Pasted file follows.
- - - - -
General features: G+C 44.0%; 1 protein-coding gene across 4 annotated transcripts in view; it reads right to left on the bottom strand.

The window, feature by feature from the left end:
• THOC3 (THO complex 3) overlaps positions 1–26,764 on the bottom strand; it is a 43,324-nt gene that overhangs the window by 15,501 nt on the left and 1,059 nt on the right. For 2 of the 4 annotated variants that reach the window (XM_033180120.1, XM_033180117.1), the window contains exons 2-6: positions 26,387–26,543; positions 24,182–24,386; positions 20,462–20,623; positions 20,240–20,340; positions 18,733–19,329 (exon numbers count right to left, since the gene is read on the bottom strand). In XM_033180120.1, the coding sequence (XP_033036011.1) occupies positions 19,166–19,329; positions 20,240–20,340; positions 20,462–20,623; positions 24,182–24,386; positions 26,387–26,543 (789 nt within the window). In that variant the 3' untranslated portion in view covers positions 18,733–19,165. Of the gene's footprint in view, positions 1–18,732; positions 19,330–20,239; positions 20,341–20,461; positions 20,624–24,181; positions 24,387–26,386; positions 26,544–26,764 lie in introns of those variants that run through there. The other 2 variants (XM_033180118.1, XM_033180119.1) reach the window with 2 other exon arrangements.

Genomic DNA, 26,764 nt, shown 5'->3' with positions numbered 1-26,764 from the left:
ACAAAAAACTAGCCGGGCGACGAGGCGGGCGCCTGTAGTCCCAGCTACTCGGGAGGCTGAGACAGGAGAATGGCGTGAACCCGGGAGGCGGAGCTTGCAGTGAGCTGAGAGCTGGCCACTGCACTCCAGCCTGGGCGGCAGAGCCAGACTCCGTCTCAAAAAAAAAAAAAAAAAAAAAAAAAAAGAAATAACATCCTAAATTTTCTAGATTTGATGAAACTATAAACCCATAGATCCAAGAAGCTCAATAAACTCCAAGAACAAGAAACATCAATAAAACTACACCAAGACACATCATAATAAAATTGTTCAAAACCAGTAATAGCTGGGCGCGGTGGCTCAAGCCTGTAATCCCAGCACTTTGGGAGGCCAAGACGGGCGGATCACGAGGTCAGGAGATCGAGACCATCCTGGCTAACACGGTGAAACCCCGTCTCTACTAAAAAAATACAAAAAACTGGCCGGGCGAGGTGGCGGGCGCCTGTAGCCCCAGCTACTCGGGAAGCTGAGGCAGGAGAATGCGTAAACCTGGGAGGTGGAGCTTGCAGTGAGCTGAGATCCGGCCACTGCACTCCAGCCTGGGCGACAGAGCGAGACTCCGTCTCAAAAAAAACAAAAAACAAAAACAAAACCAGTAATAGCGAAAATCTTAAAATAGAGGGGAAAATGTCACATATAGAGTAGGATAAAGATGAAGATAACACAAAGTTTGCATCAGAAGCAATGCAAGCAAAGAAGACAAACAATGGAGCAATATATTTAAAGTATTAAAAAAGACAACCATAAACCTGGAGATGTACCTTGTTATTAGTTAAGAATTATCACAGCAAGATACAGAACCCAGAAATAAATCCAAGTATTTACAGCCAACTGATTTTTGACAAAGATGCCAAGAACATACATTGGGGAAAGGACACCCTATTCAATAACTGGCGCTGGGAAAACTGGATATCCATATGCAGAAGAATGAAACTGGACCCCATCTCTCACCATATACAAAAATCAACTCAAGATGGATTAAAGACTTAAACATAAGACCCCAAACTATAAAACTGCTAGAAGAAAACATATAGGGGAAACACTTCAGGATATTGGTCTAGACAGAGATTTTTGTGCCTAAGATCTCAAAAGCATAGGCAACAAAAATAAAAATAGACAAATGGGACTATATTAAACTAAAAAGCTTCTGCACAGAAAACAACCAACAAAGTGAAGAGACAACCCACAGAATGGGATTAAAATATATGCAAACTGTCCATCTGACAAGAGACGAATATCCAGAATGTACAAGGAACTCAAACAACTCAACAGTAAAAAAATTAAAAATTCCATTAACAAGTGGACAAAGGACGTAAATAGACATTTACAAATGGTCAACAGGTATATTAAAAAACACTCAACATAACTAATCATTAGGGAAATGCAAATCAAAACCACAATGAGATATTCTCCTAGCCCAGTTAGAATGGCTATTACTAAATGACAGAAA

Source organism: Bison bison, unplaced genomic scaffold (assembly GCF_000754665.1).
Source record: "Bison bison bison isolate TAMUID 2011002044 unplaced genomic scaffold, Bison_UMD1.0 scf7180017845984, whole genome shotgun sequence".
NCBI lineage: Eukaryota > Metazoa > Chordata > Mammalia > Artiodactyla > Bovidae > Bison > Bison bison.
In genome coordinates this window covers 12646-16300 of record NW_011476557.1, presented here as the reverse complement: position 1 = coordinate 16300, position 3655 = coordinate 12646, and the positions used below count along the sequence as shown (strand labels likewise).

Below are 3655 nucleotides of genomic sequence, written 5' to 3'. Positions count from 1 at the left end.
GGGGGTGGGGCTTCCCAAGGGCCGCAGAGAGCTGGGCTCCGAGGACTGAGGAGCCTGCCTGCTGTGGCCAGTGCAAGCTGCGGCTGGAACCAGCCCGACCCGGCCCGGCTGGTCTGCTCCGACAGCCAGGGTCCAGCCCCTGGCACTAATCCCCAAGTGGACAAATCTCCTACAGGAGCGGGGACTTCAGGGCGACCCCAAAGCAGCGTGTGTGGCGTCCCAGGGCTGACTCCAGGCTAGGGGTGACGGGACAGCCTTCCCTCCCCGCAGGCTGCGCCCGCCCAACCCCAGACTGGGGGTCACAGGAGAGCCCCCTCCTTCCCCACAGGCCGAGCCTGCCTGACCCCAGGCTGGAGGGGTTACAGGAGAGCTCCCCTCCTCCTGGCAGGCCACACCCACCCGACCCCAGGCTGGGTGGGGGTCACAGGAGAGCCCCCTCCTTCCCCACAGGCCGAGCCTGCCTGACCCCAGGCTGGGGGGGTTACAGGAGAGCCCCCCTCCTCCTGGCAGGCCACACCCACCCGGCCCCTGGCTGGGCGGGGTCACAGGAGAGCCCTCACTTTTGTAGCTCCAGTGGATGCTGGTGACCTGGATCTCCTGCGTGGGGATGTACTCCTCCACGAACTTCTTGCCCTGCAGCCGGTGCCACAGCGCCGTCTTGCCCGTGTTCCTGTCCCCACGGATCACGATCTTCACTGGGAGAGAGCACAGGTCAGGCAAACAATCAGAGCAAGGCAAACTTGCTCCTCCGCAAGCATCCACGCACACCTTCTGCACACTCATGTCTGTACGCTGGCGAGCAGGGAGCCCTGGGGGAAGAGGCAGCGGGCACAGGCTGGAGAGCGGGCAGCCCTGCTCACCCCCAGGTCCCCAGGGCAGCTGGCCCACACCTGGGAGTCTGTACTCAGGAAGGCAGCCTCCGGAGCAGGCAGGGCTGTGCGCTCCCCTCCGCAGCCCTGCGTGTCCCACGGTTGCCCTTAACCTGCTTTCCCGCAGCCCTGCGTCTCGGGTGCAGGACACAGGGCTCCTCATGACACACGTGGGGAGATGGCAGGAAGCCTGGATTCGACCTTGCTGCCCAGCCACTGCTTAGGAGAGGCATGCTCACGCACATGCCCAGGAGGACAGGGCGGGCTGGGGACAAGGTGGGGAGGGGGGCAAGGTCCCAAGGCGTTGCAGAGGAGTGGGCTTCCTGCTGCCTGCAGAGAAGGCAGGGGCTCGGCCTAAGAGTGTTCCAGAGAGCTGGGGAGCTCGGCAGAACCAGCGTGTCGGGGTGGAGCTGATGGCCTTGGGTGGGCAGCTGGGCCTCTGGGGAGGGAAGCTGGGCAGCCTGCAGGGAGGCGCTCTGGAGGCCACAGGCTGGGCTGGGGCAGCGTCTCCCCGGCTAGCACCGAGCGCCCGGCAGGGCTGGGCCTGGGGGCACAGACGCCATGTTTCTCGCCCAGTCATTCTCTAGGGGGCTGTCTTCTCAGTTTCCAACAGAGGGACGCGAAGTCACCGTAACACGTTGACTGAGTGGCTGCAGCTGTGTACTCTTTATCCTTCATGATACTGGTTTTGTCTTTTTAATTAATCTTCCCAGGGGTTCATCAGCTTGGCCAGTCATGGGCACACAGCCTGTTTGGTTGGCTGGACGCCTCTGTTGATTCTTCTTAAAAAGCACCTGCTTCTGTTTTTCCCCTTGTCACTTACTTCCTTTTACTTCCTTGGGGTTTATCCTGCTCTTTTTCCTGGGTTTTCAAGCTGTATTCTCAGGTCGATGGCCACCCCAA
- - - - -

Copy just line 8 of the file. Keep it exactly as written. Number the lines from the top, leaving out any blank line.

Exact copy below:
NCBI lineage: Eukaryota > Metazoa > Chordata > Mammalia > Artiodactyla > Bovidae > Bison > Bison bison.